Notwithstanding the fact that Republicans once again won all the major statewide elections in November, 2015 will be marked by major transitions in Texas politics and public life. We’re inaugurating a new governor next week, for the first time in 14 years, and a new lieutenant governor, for the first time in twelve. We know who the new leaders will be, at least–Greg Abbott and Dan Patrick, respectively– if not how they will compare to their predecessors, Rick Perry and David Dewhurst. The same won’t be true in March, when Richard Fisher retires as president of the Dallas Fed after nearly a decade in that role, and when my great colleague and friend Paul Burka retires after forty years of covering politics for Texas Monthly.
That sense of transition was inescapable today. The first day of the 84th Legislature, like the first days of all regular sessions, included its fair share of photo shoots and ceremonial asides. But the Texas Senate’s business included a resolution honoring Dewhurst, gaveling in for the last time. And in the House, which held its first contested race for Speaker in forty years, a number of representatives warned that the state itself may be at a critical moment.
“The Texas Miracle is anything but a miracle,” said Ken Sheets, a Republican representative from Dallas. “It is a product of governing,” according to conservative principles. And those principles matter more than ever, he added, at a time when the state has to deal with a growing population, a growing economy, and increasing global competition. Four Price, a Republican from Amarillo, argued that Texas’s success matters across the country: “We remain the economic engine on which so many others rely.” Matt Krause, a Republican from Fort Worth, concurred. “The eyes of America are on us,” he said. “Who is going to captain this venerated vessel?” Rene Oliveira, a Democrat from Brownsville, offered a maritime analogy of his own: “Now more than ever, we need a seasoned skipper at the helm.”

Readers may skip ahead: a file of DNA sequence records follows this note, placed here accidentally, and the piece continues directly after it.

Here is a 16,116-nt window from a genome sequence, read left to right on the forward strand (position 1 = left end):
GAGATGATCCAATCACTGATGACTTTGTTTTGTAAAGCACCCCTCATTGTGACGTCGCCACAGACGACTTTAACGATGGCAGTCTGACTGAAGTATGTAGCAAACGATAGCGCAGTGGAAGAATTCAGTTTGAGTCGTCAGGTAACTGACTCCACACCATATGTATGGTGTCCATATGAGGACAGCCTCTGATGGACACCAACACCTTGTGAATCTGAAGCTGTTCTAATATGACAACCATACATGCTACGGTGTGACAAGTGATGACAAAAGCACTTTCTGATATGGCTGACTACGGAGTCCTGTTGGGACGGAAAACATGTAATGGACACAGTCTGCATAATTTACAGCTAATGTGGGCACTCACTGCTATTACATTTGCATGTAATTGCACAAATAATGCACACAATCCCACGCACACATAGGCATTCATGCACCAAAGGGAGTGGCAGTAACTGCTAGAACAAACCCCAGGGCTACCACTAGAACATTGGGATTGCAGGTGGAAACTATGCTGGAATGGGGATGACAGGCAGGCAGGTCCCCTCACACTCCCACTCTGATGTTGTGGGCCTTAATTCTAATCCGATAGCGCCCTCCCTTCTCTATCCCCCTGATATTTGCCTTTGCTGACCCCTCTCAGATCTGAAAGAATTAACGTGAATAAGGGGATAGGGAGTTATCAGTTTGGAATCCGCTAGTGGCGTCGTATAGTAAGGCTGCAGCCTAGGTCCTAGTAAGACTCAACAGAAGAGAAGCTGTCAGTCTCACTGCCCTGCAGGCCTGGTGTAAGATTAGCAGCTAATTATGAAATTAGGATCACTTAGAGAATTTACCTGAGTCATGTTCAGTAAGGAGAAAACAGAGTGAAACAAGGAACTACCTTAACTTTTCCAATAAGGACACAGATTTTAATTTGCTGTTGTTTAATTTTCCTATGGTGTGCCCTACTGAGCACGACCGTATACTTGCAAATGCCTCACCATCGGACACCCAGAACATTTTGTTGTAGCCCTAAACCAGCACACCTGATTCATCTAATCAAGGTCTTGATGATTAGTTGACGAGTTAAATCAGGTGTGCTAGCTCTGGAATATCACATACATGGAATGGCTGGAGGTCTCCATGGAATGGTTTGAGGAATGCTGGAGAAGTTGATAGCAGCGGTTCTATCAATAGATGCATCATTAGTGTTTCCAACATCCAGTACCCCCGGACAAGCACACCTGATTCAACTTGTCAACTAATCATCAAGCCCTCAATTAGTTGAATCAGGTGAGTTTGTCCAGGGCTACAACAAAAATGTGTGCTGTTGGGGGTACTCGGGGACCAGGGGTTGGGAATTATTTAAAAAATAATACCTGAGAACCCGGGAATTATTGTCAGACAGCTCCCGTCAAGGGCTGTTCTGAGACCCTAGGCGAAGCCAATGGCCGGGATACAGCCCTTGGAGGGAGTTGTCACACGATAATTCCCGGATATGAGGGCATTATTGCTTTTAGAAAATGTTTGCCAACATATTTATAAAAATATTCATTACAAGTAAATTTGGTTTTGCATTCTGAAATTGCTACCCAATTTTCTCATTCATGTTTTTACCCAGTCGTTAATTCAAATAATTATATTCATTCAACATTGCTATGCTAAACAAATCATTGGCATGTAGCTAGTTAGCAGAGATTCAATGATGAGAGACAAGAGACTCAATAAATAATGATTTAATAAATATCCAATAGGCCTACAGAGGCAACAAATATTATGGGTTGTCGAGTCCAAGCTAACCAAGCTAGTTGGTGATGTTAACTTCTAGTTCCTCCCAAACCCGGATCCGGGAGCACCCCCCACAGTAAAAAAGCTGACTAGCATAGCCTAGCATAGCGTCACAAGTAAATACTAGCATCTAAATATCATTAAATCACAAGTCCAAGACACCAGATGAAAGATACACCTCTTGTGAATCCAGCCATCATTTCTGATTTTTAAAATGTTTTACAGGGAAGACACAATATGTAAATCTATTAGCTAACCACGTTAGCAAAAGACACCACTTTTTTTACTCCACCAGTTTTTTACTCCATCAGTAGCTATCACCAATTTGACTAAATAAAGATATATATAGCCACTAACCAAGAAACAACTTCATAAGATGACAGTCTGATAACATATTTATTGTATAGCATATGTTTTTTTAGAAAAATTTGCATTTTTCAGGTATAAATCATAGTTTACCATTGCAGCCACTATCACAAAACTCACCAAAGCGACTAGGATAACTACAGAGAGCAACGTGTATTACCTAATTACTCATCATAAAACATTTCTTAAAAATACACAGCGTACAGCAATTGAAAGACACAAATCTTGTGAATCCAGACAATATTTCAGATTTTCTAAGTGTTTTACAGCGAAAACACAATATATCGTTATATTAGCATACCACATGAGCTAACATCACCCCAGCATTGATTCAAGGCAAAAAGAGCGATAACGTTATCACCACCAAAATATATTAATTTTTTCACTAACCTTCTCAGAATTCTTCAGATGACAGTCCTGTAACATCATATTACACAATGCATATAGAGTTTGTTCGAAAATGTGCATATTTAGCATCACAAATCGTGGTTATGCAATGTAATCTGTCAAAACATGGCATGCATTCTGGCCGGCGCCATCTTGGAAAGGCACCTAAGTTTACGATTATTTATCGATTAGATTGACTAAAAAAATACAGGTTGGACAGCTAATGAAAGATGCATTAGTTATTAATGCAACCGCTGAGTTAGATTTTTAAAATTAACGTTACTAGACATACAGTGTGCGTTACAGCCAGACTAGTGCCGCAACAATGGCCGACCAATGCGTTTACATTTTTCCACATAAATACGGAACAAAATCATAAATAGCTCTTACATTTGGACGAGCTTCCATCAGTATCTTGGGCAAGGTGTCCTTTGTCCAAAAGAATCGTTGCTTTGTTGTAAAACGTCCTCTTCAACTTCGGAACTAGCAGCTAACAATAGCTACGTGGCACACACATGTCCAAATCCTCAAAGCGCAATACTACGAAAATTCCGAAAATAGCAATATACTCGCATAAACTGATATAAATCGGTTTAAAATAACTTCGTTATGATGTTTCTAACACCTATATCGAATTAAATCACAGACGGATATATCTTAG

Oliveira, like Price and Sheets, was speaking in favor of Joe Straus, the incumbent speaker, as seasoned skipper. Most of their colleagues, Democrats and Republicans alike, agreed: when the time came to vote the board lit up with 127 red votes for Straus, compared to 19 for Scott Turner, the Tea Party-type challenger. In fairness, Turner won more votes than most watchers would have guessed as recently as yesterday. Still, Straus’s re-election was a foregone conclusion, and this whole “speaker’s race” served to reinforce his standing rather than chip away at it. Based on the results the Tea Party, or whatever we’re calling it these days, has even fewer votes in the House than the Democrats do.
More significantly, perhaps, most of the various interest groups and individuals opposing Straus came out of the debate looking vapid. It was possible to make a substantive case for Turner. The evidence was that one supporter did so. In seconding the nomination, Krause explicitly addressed qualms about Turner’s experience and policy knowledge that had been raised by Giovanni Capriglione, the Tea Party representative who publicly broke with his cohort over the speaker question in November. He made a case for Turner rather than simply against Straus.
The rest of the insurrectionists didn’t. Bryan Hughes, reflecting on the origins of the job, described the medieval context which led the House of Commons to appoint a representative to speak to the king: “Seven of these men actually did lose their heads, because the king didn’t like what they said.” Jeff Leach argued that based on the November elections, it’s apparent that Texans want conservative leadership, not centrists. That was a fair observation, but not necessarily a relevant one, given the state constitution’s provision that the Speaker of the House be elected by the members of the Texas House. Neither line of argument, meanwhile, was about Turner specifically, and after the vote, it was impossible to say what the animating ideal had been: personal antipathy to Straus? Or a general ethos of anti-incumbency? The latter, at least, has an element of adventure and spontaneity. But after all the turnover of the 2014 elections, the Lege is apparently looking for a little more stability.
(AP | Eric Gay)